Press Release

Finding your niche: a synthetic cancer stem cell microenvironment

October 17, 2023

Researchers from Tokyo Medical and Dental University (TMDU) report the construction of a synthetic polymer biomaterial that successfully recapitulates the pancreatic adenocarcinoma microenvironment and could be used to identify novel treatment targets

Tokyo, Japan – One of the biggest challenges in biomedical research is finding a way to capture the complexity of the human body in laboratory-based techniques, to enable them to be investigated accurately. Now, researchers from Japan report an approach for precisely imitating a key feature of aggressive cancers in the laboratory.

In a study published recently in Inflammation and Regeneration, researchers from Tokyo Medical and Dental University (TMDU) have revealed that a synthetic scaffold mimicking the cancer microenvironment could be a powerful tool for understanding cancer progression and treatment.

Pancreatic adenocarcinoma is a particularly deadly cancer, in part because it is difficult to detect in the early stages, and in part because of the presence of persistent cancer stem cells (CSCs), which are responsible for metastasis, resistance to treatment, and relapse. These CSCs exist within a specialized cancer microenvironment called a niche, and disrupting this CSC niche could impair cancer progression.

“CSCs communicate with their niche through various cues, such as biological factors, physicochemical factors, and inflammatory factors,” says lead author of the study Yoshitaka Murota. “The complexity of the CSC niche makes it challenging to identify useful treatment targets, particularly in patient samples, so we sought to design a laboratory-based artificial niche that would recapitulate this intricate microenvironment.”

To do this, the researchers applied pancreatic adenocarcinoma cells to an extensive array of synthetic biofunctional materials. They then assessed cellular growth on each of the candidate materials to select the one that most strongly supported growth of CSCs, but not non-CSCs.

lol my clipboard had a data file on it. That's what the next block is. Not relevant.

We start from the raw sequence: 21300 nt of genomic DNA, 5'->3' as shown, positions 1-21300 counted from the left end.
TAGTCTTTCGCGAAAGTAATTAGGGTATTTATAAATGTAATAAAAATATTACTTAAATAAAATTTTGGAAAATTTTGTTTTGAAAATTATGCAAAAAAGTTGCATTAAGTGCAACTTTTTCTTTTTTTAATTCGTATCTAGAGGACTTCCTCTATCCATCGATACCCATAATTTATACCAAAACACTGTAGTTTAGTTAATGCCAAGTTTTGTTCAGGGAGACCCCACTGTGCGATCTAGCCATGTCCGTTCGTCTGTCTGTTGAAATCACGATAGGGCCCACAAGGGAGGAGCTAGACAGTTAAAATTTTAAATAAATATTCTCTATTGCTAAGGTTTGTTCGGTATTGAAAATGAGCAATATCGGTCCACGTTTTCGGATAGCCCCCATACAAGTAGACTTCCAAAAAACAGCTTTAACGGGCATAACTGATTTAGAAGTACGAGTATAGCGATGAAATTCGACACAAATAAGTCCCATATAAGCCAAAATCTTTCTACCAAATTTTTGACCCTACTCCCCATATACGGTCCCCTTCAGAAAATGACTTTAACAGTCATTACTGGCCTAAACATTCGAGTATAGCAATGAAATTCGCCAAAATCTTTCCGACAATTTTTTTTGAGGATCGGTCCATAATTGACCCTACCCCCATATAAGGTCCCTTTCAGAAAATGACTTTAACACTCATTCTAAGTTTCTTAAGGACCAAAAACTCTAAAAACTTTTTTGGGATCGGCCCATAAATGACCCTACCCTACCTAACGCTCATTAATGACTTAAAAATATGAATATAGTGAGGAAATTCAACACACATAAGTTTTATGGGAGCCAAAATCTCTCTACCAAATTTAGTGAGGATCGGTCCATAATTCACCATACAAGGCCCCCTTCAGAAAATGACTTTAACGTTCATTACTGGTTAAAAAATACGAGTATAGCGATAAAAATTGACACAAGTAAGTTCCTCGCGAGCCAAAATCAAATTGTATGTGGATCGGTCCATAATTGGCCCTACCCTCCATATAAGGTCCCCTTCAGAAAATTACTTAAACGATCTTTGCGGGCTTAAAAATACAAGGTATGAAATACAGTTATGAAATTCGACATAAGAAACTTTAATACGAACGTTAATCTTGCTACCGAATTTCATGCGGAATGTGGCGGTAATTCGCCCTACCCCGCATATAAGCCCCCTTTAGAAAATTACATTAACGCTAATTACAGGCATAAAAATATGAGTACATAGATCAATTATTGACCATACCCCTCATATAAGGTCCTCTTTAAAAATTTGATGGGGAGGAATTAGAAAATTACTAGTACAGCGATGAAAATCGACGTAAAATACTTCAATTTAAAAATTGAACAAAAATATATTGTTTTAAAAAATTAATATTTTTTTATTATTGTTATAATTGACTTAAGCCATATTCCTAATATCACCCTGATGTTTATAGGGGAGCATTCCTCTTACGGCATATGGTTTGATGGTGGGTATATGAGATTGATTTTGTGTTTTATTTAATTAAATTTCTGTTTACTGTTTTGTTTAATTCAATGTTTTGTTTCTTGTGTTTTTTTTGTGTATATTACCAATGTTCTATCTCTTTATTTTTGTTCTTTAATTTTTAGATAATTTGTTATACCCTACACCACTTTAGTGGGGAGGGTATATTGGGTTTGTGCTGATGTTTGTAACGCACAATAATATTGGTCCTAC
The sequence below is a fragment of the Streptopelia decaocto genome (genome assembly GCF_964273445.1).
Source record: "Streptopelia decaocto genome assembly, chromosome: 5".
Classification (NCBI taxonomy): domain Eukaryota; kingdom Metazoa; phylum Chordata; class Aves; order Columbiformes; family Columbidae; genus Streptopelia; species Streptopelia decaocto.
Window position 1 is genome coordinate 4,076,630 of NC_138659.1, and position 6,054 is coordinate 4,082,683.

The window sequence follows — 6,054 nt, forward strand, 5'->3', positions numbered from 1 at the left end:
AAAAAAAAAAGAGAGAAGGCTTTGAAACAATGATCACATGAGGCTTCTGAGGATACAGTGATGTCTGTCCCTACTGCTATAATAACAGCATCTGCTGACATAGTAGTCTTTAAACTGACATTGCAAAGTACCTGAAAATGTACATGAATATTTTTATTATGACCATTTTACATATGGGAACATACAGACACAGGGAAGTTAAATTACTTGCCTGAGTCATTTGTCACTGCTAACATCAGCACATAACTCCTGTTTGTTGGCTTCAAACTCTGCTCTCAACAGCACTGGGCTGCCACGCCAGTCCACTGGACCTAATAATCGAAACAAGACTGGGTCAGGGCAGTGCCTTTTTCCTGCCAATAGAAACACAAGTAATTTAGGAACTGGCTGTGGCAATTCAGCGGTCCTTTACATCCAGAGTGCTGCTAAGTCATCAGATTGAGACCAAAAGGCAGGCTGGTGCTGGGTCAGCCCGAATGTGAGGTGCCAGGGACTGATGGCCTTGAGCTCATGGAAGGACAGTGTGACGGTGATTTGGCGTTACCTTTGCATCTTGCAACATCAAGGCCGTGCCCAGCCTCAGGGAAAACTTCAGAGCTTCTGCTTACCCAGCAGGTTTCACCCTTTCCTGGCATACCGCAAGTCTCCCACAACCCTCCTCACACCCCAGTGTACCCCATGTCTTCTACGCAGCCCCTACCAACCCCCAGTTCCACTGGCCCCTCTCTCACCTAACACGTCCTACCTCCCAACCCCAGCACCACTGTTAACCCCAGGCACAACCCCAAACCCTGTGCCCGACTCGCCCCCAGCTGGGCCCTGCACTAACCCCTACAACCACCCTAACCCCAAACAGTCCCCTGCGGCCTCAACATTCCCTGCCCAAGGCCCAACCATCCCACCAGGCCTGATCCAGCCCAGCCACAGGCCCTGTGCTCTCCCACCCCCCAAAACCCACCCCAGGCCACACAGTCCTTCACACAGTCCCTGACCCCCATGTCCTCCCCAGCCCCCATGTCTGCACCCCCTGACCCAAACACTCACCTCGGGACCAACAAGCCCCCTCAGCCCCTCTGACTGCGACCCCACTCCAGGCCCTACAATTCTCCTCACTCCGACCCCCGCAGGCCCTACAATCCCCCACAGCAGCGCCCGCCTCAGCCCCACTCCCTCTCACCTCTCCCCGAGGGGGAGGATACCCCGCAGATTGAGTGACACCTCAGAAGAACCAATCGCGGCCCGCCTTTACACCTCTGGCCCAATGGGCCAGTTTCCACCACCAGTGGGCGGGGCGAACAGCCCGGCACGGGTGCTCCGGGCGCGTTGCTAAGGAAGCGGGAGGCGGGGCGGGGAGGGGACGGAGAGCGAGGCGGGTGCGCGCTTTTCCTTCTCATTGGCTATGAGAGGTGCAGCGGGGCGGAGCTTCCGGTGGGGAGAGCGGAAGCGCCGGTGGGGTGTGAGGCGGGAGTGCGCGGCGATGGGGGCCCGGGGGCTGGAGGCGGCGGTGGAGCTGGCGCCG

“The results were unequivocal,” explains Kouichi Tabu, senior author. “When we embedded the selected polymer in hydrogel to create a niche-mimicking scaffold, it specifically supported substantial growth and proliferation of human pancreatic CSCs.”

Next, the researchers analyzed the serum proteins that were enriched on the hydrogel where the pancreatic cells were growing  and compared them to factors known to promote pancreatic cancer. The analysis showed that the niche-mimicking biomaterial trapped multiple serum factors, one of which is closely associated with poor prognosis in patients with pancreatic adenocarcinoma.

“Taken together, our findings show that the polymeric hydrogel that we fabricated accurately mimics the pancreatic CSC niche and can be used to identify therapeutic targets that correlate significantly with patient survival,” says Murota.

Given that CSCs and the cancer microenvironment are virtually universal features of cancer, it is likely that the findings from this study can be applied to other cancer types. Using this type of synthetic polymer material to create artificial CSC niches may help identify important cancer biomarkers and treatment targets in the future.

Niche-mimicking polymer hydrogel-based approach that explores cancer extracellular targets
Some soluble factors are identified as binding with a niche mimicry of cancer stem cells, whose expression have significant correlations with patients' prognosis.

The article, “A niche‑mimicking polymer hydrogel‑based approach to identify molecular targets for tackling human pancreatic cancer stem cells,” was published in Inflammation and Regeneration at DOI: 10.1186/s41232-023-00296-0


Researchers from Tokyo Medical and Dental University (TMDU) report the construction of an artificial niche for pancreatic cancer stem cells based on a biofunctional polymer embedded in hydrogel. Some protein factors that are bound to this niche-mimicking hydrogel are significantly associated with prognosis in patients with pancreatic adenocarcinoma, suggesting that this approach could be used to discover novel treatment targets.

Journal Article

JOURNAL:Inflammation and Regeneration

TITLE:A niche-mimicking polymer hydrogel-based approach to identify molecular targets for tackling human pancreatic cancer stem cells


Correspondence to

Kouichi Tabu, Junior Associate Professor

Department of Stem Cell Regulation,
Medical Research Institute, 
Tokyo Medical and Dental University (TMDU)

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